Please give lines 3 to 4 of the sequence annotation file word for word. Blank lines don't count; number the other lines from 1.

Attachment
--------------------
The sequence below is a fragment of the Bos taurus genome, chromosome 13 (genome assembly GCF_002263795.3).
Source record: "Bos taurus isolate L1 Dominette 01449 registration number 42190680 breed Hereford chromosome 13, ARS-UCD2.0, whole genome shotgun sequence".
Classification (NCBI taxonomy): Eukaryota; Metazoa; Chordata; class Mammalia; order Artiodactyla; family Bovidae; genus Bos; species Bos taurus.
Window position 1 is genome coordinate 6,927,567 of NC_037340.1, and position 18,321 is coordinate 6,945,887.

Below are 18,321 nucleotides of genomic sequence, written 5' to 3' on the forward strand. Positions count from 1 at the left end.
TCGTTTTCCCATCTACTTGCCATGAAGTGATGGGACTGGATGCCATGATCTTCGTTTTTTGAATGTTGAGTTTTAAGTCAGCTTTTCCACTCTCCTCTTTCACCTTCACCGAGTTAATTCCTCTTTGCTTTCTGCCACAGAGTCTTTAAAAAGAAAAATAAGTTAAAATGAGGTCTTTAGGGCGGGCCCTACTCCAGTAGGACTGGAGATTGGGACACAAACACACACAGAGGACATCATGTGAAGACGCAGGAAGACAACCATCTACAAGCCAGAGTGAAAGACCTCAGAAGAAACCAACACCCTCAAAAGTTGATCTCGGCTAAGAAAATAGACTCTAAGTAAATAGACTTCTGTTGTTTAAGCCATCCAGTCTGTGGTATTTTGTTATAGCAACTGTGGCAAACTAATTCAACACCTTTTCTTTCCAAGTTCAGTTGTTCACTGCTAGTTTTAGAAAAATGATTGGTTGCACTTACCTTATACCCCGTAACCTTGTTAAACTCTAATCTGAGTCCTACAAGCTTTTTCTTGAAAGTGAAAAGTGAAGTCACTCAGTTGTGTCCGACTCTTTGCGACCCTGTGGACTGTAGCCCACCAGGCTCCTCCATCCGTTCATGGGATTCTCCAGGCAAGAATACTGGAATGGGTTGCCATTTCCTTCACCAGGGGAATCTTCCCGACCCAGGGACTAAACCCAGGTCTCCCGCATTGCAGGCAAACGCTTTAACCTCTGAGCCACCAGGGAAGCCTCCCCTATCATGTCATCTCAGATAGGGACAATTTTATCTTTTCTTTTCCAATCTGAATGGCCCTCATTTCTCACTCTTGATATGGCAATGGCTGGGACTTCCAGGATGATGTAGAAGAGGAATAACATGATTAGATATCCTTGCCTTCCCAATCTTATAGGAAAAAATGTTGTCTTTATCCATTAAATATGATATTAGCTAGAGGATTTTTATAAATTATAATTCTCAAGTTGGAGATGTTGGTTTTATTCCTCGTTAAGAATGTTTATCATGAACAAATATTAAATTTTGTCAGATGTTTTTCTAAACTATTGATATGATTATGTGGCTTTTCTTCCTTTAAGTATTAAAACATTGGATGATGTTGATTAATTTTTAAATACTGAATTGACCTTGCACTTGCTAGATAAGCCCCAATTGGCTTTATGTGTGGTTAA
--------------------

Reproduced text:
Classification (NCBI taxonomy): Eukaryota; Metazoa; Chordata; class Mammalia; order Artiodactyla; family Bovidae; genus Bos; species Bos taurus.
Window position 1 is genome coordinate 6,927,567 of NC_037340.1, and position 18,321 is coordinate 6,945,887.